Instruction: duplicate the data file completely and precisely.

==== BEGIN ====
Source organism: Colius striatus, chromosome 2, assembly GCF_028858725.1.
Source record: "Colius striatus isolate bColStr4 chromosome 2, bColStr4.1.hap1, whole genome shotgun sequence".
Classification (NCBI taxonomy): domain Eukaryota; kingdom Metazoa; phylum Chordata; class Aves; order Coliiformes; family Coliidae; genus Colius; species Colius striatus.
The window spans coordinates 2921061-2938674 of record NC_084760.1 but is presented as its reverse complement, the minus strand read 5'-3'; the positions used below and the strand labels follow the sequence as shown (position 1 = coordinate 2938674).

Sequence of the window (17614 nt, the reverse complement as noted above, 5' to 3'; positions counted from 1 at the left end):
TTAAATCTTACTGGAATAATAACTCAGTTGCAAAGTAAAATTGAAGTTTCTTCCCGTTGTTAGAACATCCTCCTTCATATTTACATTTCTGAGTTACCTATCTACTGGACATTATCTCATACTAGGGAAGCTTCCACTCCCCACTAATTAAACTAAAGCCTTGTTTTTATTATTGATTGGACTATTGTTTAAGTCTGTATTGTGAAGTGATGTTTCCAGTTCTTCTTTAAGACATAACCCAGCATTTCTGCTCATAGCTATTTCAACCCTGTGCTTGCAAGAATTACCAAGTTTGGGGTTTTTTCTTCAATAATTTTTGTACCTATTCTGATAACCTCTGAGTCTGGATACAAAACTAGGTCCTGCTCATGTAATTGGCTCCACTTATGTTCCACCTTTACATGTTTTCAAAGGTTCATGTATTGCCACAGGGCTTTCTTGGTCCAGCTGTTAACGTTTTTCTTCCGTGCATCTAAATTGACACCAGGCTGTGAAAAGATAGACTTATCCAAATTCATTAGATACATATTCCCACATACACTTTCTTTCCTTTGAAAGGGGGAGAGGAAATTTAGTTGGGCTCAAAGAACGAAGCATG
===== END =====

Source organism: Colius striatus, chromosome 2, assembly GCF_028858725.1.
Source record: "Colius striatus isolate bColStr4 chromosome 2, bColStr4.1.hap1, whole genome shotgun sequence".
Classification (NCBI taxonomy): domain Eukaryota; kingdom Metazoa; phylum Chordata; class Aves; order Coliiformes; family Coliidae; genus Colius; species Colius striatus.
The window spans coordinates 2921061-2938674 of record NC_084760.1 but is presented as its reverse complement, the minus strand read 5'-3'; the positions used below and the strand labels follow the sequence as shown (position 1 = coordinate 2938674).

Sequence of the window (17614 nt, the reverse complement as noted above, 5' to 3'; positions counted from 1 at the left end):
TTAAATCTTACTGGAATAATAACTCAGTTGCAAAGTAAAATTGAAGTTTCTTCCCGTTGTTAGAACATCCTCCTTCATATTTACATTTCTGAGTTACCTATCTACTGGACATTATCTCATACTAGGGAAGCTTCCACTCCCCACTAATTAAACTAAAGCCTTGTTTTTATTATTGATTGGACTATTGTTTAAGTCTGTATTGTGAAGTGATGTTTCCAGTTCTTCTTTAAGACATAACCCAGCATTTCTGCTCATAGCTATTTCAACCCTGTGCTTGCAAGAATTACCAAGTTTGGGGTTTTTTCTTCAATAATTTTTGTACCTATTCTGATAACCTCTGAGTCTGGATACAAAACTAGGTCCTGCTCATGTAATTGGCTCCACTTATGTTCCACCTTTACATGTTTTCAAAGGTTCATGTATTGCCACAGGGCTTTCTTGGTCCAGCTGTTAACGTTTTTCTTCCGTGCATCTAAATTGACACCAGGCTGTGAAAAGATAGACTTATCCAAATTCATTAGATACATATTCCCACATACACTTTCTTTCCTTTGAAAGGGGGAGAGGAAATTTAGTTGGGCTCAAAGAACGAAGCATG